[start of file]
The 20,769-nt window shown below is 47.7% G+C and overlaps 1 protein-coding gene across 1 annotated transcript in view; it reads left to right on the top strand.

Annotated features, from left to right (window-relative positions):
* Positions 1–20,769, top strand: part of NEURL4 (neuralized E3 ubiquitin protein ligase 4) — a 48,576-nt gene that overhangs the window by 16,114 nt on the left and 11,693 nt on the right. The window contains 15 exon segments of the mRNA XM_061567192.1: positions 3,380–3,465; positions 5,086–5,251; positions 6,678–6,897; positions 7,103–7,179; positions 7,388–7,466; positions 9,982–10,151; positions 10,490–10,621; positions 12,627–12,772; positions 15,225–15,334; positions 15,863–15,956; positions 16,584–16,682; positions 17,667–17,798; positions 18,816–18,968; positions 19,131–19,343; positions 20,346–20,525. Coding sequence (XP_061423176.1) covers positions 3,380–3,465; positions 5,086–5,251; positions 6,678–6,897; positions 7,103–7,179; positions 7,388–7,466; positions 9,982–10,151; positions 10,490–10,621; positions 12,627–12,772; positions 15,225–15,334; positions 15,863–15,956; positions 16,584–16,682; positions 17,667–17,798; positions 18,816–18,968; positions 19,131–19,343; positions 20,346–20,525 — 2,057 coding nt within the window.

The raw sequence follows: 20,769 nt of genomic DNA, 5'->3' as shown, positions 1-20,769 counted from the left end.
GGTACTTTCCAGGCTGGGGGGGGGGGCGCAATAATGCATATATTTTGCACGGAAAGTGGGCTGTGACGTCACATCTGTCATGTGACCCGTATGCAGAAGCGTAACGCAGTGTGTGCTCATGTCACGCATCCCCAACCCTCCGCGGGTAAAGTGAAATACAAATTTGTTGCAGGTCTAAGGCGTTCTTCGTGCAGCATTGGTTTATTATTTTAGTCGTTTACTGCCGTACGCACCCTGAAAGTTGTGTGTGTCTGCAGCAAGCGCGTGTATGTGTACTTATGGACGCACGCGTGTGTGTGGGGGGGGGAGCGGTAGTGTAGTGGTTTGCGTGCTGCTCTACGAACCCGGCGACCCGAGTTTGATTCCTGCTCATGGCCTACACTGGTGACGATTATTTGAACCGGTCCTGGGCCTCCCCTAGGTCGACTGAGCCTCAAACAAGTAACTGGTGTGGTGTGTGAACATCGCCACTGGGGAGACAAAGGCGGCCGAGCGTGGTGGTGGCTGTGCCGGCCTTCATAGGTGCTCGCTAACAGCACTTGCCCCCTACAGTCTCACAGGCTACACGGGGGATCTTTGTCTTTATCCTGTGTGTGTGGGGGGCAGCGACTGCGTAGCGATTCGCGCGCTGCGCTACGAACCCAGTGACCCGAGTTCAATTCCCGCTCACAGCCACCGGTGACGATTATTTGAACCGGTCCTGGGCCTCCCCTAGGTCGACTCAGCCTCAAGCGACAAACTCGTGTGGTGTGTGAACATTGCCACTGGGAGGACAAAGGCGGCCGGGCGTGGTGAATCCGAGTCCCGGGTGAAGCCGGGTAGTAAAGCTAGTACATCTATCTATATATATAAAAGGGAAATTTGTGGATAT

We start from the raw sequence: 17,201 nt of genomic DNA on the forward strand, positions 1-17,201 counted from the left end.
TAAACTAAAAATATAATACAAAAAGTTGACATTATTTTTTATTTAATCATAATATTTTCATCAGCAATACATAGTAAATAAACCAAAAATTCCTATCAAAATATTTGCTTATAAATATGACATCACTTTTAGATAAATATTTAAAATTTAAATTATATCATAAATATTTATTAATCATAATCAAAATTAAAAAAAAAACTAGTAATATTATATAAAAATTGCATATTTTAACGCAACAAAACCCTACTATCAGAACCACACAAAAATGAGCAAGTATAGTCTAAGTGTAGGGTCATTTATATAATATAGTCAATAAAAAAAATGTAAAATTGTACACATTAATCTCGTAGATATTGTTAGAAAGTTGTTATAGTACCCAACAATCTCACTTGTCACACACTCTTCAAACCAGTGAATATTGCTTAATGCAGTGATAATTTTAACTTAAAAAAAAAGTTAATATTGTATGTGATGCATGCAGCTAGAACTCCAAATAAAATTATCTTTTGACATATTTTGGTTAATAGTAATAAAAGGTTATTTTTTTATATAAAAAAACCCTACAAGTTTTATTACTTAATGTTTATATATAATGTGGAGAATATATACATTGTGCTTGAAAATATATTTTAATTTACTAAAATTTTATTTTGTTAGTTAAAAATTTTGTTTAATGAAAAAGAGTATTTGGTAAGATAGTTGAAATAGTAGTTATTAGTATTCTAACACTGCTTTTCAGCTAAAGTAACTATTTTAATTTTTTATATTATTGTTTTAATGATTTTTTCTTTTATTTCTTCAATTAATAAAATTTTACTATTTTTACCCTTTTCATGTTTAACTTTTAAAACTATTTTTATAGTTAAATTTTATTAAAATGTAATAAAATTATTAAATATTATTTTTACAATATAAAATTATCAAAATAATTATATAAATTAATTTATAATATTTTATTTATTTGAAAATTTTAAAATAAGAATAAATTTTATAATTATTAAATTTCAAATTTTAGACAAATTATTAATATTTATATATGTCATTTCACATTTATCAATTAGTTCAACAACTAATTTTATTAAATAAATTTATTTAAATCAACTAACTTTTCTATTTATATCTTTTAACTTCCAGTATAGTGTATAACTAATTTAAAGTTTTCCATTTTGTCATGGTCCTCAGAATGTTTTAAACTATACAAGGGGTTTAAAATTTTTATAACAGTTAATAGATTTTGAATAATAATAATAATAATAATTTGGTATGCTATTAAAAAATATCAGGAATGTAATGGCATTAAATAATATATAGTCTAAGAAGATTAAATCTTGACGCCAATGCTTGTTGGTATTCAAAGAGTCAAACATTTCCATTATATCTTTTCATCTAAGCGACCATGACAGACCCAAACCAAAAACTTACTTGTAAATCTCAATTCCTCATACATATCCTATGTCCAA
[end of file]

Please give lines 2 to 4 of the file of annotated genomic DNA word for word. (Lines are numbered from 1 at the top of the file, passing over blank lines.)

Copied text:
Annotated features, from left to right (window-relative positions):
* Positions 1–20,769, top strand: part of NEURL4 (neuralized E3 ubiquitin protein ligase 4) — a 48,576-nt gene that overhangs the window by 16,114 nt on the left and 11,693 nt on the right. The window contains 15 exon segments of the mRNA XM_061567192.1: positions 3,380–3,465; positions 5,086–5,251; positions 6,678–6,897; positions 7,103–7,179; positions 7,388–7,466; positions 9,982–10,151; positions 10,490–10,621; positions 12,627–12,772; positions 15,225–15,334; positions 15,863–15,956; positions 16,584–16,682; positions 17,667–17,798; positions 18,816–18,968; positions 19,131–19,343; positions 20,346–20,525. Coding sequence (XP_061423176.1) covers positions 3,380–3,465; positions 5,086–5,251; positions 6,678–6,897; positions 7,103–7,179; positions 7,388–7,466; positions 9,982–10,151; positions 10,490–10,621; positions 12,627–12,772; positions 15,225–15,334; positions 15,863–15,956; positions 16,584–16,682; positions 17,667–17,798; positions 18,816–18,968; positions 19,131–19,343; positions 20,346–20,525 — 2,057 coding nt within the window.

The raw sequence follows: 20,769 nt of genomic DNA, 5'->3' as shown, positions 1-20,769 counted from the left end.